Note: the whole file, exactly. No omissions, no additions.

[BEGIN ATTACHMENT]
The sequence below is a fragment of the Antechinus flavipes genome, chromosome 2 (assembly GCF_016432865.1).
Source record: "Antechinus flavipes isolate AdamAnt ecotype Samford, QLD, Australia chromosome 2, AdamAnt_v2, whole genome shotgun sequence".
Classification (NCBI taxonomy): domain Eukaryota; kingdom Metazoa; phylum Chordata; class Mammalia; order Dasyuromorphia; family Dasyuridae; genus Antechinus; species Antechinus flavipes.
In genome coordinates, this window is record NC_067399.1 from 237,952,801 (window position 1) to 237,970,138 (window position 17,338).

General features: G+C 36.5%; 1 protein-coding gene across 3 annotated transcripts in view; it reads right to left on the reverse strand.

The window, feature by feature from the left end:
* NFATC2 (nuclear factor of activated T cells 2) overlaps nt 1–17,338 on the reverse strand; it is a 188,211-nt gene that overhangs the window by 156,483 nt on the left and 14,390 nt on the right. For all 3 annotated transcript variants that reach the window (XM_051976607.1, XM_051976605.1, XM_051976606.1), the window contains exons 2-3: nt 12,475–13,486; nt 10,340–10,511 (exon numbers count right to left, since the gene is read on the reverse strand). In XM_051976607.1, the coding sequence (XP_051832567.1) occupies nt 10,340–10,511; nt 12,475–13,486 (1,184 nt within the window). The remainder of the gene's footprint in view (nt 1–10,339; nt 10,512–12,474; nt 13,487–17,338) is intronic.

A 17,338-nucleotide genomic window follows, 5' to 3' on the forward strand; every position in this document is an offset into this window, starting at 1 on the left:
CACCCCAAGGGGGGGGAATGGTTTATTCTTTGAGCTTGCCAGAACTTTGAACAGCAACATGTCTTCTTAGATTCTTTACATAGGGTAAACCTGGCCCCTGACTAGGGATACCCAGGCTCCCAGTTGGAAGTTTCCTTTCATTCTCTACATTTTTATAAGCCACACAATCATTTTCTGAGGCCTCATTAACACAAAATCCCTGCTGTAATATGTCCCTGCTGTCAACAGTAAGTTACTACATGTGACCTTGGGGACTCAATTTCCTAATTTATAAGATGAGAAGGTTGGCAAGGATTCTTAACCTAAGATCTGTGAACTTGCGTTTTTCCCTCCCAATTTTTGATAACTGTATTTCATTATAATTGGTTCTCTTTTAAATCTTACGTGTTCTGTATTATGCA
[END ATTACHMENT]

The sequence below is a fragment of the Antechinus flavipes genome, chromosome 2 (assembly GCF_016432865.1).
Source record: "Antechinus flavipes isolate AdamAnt ecotype Samford, QLD, Australia chromosome 2, AdamAnt_v2, whole genome shotgun sequence".
Classification (NCBI taxonomy): domain Eukaryota; kingdom Metazoa; phylum Chordata; class Mammalia; order Dasyuromorphia; family Dasyuridae; genus Antechinus; species Antechinus flavipes.
In genome coordinates, this window is record NC_067399.1 from 237,952,801 (window position 1) to 237,970,138 (window position 17,338).

General features: G+C 36.5%; 1 protein-coding gene across 3 annotated transcripts in view; it reads right to left on the reverse strand.

The window, feature by feature from the left end:
* NFATC2 (nuclear factor of activated T cells 2) overlaps nt 1–17,338 on the reverse strand; it is a 188,211-nt gene that overhangs the window by 156,483 nt on the left and 14,390 nt on the right. For all 3 annotated transcript variants that reach the window (XM_051976607.1, XM_051976605.1, XM_051976606.1), the window contains exons 2-3: nt 12,475–13,486; nt 10,340–10,511 (exon numbers count right to left, since the gene is read on the reverse strand). In XM_051976607.1, the coding sequence (XP_051832567.1) occupies nt 10,340–10,511; nt 12,475–13,486 (1,184 nt within the window). The remainder of the gene's footprint in view (nt 1–10,339; nt 10,512–12,474; nt 13,487–17,338) is intronic.

A 17,338-nucleotide genomic window follows, 5' to 3' on the forward strand; every position in this document is an offset into this window, starting at 1 on the left:
CACCCCAAGGGGGGGGAATGGTTTATTCTTTGAGCTTGCCAGAACTTTGAACAGCAACATGTCTTCTTAGATTCTTTACATAGGGTAAACCTGGCCCCTGACTAGGGATACCCAGGCTCCCAGTTGGAAGTTTCCTTTCATTCTCTACATTTTTATAAGCCACACAATCATTTTCTGAGGCCTCATTAACACAAAATCCCTGCTGTAATATGTCCCTGCTGTCAACAGTAAGTTACTACATGTGACCTTGGGGACTCAATTTCCTAATTTATAAGATGAGAAGGTTGGCAAGGATTCTTAACCTAAGATCTGTGAACTTGCGTTTTTCCCTCCCAATTTTTGATAACTGTATTTCATTATAATTGGTTCTCTTTTAAATCTTACGTGTTCTGTATTATGCA